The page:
But in an American election, there are no losers, because whether or not our candidates are successful, the next morning we all wake up as Americans. And that -- that is the greatest privilege and the most remarkable good fortune that can come to us on earth.

With that gift also comes obligation. We are required now to work together for the good of our country. In the days ahead, we must find common cause. We must join in common effort without remorse or recrimination, without anger or rancor. America is in need of unity and longing for a larger measure of compassion.

I hope President Bush will advance those values in the coming years. I pledge to do my part to try to bridge the partisan divide. I know this is a difficult time for my supporters, but I ask them, all of you, to join me in doing that.

Clueless in Seattle

Polls are showing that more voters yesterday said that "morals" were the most important consideration in their vote, and such voters broke for Bush. Fairly typical of the bewildered reaction to this fact on much of the left, British observer and Independent writer David Usborne weighs in with his thoughts in the Seattle Post-Intelligencer; but he fails to display a real understanding of the issue. Taking a few of his comments:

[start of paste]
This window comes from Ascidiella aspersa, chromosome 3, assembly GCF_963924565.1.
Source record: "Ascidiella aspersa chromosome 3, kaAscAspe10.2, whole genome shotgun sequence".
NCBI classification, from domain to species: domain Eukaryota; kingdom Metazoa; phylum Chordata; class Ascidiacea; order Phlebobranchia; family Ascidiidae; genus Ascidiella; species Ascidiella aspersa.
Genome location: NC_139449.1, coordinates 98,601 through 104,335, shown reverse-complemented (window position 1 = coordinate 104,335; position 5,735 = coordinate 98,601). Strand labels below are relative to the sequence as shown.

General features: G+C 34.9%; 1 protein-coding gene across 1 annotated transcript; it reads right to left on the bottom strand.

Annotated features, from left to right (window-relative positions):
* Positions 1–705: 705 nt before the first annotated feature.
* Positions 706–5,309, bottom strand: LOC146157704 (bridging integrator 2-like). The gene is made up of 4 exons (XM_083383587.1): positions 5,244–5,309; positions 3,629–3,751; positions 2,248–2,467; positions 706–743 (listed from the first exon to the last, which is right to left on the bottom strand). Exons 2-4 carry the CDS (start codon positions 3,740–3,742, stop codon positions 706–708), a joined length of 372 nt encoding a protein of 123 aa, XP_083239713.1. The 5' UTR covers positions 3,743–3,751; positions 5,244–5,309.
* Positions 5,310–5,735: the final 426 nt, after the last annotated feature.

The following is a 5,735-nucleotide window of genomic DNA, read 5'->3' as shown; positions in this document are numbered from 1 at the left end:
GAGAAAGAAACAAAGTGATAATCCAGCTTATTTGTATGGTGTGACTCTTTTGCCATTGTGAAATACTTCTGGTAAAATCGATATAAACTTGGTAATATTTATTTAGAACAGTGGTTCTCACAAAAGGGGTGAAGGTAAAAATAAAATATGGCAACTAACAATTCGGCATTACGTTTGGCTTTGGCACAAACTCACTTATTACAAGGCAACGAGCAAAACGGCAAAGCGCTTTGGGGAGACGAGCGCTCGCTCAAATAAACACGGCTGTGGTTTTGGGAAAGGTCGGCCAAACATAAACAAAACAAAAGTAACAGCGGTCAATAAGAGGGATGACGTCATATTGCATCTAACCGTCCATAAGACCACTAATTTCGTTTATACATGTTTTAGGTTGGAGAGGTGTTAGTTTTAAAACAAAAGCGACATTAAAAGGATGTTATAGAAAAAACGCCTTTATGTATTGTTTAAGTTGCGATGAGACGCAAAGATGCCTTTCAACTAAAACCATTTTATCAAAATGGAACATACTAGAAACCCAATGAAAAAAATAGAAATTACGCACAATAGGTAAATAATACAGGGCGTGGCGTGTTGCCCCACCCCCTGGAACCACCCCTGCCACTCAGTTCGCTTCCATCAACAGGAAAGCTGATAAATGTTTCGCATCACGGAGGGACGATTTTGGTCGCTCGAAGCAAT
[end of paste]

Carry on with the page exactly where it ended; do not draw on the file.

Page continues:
Voters, especially those in the heartland states, took moral values as their core standard in deciding which candidate to support. Indeed, this may emerge as the most surprising finding to emerge from this presidential race. Even if it meant voting against their more obvious economic interests and even when they harbored misgivings about the war in Iraq, voters everywhere found themselves guided by moral issues first.

It's telling that Usborne makes the assumption that it's "obvious" voters would go with their economic interests above morals -- why should economics be the number one issue? It's true that our parties typically break along economic lines, but economics isn't usually the most salient issue, and the most significant predictor of voting preference (aside from being African-American) has long been whether one is a regular church-goer. As people like Rod Dreher have pointed out, morals actually do matter quite a bit to many voters, who don't see anything odd at all about these interests being paramount.